4
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I always considered switch statement as somehow defective:

  • works only on integral types and enumerations.
  • isn't an readability improvement over traditional if/else chain.
  • forget a break - you have a bug.
  • variable declaration spills over neighbouring cases.
  • is essentially a computed goto

Because of said reasons, and also as an exercise on lambdas and variadic templates I created my own flow control function.

#include <functional>
#include <tuple>

template<typename V>
bool switch_on(const V& value)
{
    return false;
}

template<typename V, typename P, typename... Args>
bool switch_on(const V& value, const P& p, Args... args)
{
    if(std::get<0>(p)(value, std::get<1>(p)))
    {
        std::get<2>(p)();
        return true;
    }
    else
    {
        return switch_on(value, args...);
    }
}

template<template <typename> class P, typename F, typename V >
auto case_of(const V& v, const F& p) -> decltype( std::make_tuple(P<V>(), v, p) )
{
    return std::make_tuple(P<V>(), v, p);
}

template<typename P, typename F, typename V >
auto case_of(const V& v, const F& p) -> decltype( std::make_tuple(P(), v, p) )
{
    return std::make_tuple(P(), v, p);
}

template<typename F, typename V >
auto case_of(const V& v, const F& p) -> decltype( std::make_tuple(std::equal_to<V>(), v, p) )
{
    return std::make_tuple(std::equal_to<V>(), v, p);
}

so I can use:

using std::less;
using std::greater;

int main()
{
    int a = 42;
    switch_on(a,
        case_of<less>(0, [&]{
            std::cout << "LESS THAN ZEROOOOOOOOOOOOOO."; 
        }),
        case_of(42, [&]{
            std::cout << "Yes";
        }),
        case_of<greater>(9000, [&]{
            std::cout << "IT'S OVER NINE THOUSAAAAAAAAND!!!";
        })
    );
}

While in Lisp, it is encouraged to create new forms of flow control, what about C++? I would also like to see some opinions about template usage, some pointers on how to improve the code and possible corner cases when this code will break.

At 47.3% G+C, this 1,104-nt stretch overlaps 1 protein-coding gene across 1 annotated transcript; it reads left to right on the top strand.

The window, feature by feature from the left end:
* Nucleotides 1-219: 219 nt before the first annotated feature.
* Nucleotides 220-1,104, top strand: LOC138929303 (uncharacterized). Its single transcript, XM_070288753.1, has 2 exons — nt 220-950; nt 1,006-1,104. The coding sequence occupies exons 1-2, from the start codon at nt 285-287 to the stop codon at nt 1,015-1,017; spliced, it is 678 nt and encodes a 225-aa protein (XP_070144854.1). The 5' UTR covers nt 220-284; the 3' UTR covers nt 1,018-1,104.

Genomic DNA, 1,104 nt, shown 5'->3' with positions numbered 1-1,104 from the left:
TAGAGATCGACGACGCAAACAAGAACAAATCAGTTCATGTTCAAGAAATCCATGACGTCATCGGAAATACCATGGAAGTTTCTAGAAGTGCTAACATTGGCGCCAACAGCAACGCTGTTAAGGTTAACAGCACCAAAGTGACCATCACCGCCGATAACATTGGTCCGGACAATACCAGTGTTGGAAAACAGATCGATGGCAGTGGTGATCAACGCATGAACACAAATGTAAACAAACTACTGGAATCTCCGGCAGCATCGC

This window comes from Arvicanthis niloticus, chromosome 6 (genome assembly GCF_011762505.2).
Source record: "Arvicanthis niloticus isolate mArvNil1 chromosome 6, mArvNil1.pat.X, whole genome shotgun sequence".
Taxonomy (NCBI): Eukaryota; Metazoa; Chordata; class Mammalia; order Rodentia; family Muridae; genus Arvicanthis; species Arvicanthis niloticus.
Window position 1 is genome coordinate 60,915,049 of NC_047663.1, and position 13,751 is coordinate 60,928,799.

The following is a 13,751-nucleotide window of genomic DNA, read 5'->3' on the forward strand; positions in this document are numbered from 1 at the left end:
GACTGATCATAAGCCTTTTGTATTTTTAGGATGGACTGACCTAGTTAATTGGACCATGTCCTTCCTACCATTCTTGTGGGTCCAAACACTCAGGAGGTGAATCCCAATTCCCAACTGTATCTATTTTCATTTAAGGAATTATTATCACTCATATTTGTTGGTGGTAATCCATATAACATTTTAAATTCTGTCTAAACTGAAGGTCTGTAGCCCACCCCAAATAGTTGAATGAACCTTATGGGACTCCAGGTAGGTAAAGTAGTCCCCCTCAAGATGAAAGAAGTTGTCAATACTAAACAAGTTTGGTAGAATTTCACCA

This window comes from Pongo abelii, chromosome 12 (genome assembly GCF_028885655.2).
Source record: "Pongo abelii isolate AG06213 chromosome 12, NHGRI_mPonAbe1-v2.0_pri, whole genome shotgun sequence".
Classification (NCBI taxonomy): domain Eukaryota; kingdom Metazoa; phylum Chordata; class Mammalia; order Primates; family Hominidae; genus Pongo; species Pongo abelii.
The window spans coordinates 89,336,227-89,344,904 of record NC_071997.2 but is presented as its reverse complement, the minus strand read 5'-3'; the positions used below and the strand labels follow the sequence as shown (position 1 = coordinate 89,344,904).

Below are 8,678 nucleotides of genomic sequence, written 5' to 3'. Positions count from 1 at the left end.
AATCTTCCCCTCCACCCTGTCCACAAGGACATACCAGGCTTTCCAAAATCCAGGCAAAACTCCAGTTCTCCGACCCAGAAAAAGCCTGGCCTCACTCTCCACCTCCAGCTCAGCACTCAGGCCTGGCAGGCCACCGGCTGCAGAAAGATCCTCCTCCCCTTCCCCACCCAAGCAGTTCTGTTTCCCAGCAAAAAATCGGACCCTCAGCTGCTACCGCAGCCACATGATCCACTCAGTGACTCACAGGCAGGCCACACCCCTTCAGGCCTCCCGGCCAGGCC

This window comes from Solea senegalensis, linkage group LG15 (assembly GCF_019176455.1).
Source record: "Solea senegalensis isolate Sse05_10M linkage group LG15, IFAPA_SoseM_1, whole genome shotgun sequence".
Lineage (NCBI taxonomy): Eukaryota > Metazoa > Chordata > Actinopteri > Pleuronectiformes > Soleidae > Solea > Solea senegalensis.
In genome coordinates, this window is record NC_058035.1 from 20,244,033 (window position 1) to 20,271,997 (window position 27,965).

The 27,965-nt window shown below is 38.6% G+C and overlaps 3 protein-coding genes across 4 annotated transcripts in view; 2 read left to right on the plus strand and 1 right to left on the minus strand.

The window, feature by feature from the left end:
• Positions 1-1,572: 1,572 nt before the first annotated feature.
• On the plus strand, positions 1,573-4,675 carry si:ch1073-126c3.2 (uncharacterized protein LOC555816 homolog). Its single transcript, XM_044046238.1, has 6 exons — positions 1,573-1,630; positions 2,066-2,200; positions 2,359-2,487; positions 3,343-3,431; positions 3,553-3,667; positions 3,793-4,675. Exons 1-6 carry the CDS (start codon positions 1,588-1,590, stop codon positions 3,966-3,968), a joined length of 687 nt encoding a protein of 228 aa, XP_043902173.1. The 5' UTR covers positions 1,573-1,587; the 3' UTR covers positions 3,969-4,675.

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  • \$\begingroup\$ Not sure I agree wiht: isn't an readability improvement over traditional if/else chain. or forget a break - you have a bug lot of functionality for fall through and when you do need it the compiler will warn you about it being missing so not a real problem. Don't believe this is true variable declaration spills over neighboring cases in C++. Anything with a constructor is bound into a case scope. Though true is essentially a computed goto you can use the same argument for for(;;), while(), if(){}else{} etc. Any control flow basically boils down to a computed goto. \$\endgroup\$ – Martin York Jun 5 '13 at 0:58
  • \$\begingroup\$ @LokiAstari when you do need it the compiler will warn you about it being missing so not a real problem. Not sure what you mean here - can compiler distinguish when I need fall-through? Anything with a constructor is bound into a case scope. Well, apparently only if you use braces to introduce one, that is, by is essentially a computed goto I meant goto not on assembler level, but on a high-level language level. And the rant against break is because switch favours less common case (I want to fall-throgh) over more common case. \$\endgroup\$ – milleniumbug Jun 5 '13 at 1:41
  • \$\begingroup\$ @LokiAstari I realise that my approach is flawed though - this function doesn't integrate so well with language, but I'm still looking for alternatives. \$\endgroup\$ – milleniumbug Jun 5 '13 at 1:46
8
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Lisp has an uniform syntax, so it’s possible to create user defined flow control constructs that look exactly like the built in constructs. In C++, that’s generally not possible.

Your code is certainly clever, and it solves the problem of omitted breaks (I consider the other drawbacks you list less important). However:

  • Despite naming this a “switch”, you’ve essentially recreated an if-else chain. Notably, a compiler may have a bit more difficulty optimizing this than a traditional switch.
  • Your implementation does not seem to support range comparisons or a default case, although both of these seem to be doable in your conceptual framework.
  • When used in a disciplined way, falling through from one switch case to the next is not always devoid of merit.
  • I’m not sure that returning this boolean has a great benefit. It might be preferable to design a construct that ensures that one of the cases is always executed.
  • Be honest: do you really find this more readable than a traditional switch statement?
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  • \$\begingroup\$ Thank you for your opinion. Well, at first I tried to copy Pascal's case of statement, and halfway switched to VB's Select Case. So... yeah, maybe it's not that readable. \$\endgroup\$ – milleniumbug Jun 4 '13 at 14:03

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